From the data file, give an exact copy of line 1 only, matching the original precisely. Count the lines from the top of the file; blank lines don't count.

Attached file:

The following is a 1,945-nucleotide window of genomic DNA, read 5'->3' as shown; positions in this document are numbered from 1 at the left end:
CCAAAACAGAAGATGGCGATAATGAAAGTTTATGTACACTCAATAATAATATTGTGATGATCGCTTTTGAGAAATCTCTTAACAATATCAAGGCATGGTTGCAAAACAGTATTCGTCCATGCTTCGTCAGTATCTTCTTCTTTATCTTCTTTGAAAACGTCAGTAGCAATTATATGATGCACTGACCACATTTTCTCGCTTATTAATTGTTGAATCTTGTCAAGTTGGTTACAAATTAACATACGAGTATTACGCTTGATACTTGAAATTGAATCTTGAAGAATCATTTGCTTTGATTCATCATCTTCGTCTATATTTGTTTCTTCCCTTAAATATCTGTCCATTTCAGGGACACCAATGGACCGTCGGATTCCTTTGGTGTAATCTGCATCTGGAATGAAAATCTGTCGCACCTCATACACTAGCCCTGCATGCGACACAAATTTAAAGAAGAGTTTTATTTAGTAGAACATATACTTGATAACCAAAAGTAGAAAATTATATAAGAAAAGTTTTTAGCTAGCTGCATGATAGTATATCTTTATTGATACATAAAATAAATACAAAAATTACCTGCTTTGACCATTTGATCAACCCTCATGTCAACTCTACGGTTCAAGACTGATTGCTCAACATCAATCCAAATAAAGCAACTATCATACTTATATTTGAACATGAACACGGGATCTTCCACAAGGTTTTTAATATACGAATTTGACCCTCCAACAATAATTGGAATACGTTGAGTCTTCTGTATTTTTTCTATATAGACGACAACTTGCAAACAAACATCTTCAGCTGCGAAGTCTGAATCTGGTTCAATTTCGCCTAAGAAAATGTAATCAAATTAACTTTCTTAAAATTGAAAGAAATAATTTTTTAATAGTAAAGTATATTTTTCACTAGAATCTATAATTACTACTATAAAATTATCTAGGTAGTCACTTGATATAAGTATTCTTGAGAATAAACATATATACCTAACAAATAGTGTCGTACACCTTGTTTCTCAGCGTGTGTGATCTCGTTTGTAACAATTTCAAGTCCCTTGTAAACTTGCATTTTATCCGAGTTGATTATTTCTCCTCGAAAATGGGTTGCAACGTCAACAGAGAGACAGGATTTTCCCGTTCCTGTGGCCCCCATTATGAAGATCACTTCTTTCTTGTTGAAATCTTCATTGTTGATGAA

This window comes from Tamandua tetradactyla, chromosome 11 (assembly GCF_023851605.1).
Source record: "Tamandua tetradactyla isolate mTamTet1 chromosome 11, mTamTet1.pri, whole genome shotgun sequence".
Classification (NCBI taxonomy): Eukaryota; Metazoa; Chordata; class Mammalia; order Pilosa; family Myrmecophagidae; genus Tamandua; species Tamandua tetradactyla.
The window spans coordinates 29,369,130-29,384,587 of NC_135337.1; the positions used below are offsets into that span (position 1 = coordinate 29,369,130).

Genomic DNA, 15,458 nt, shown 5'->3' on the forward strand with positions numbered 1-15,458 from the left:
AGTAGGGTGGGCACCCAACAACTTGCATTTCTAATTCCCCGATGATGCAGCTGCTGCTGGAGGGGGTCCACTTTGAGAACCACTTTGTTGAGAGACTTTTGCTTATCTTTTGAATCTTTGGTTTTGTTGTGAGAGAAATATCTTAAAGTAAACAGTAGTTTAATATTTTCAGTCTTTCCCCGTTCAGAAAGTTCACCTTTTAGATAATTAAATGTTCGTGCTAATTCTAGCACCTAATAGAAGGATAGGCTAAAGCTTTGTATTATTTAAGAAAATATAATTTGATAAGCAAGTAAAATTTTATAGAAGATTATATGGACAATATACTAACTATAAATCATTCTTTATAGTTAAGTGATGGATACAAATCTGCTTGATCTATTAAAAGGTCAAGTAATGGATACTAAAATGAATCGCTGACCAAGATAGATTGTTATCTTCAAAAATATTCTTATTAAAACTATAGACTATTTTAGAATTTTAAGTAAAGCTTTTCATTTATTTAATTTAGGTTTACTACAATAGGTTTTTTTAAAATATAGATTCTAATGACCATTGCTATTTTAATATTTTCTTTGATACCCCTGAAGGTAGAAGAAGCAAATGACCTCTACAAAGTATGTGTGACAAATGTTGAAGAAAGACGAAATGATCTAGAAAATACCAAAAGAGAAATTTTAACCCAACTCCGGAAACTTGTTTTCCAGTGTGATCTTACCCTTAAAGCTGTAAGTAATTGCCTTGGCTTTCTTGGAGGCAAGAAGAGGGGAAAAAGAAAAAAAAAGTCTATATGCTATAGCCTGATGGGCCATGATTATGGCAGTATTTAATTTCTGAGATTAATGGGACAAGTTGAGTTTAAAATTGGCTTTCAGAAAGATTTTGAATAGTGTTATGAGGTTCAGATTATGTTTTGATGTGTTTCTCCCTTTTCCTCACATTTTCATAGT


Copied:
The following is a 1,945-nucleotide window of genomic DNA, read 5'->3' as shown; positions in this document are numbered from 1 at the left end: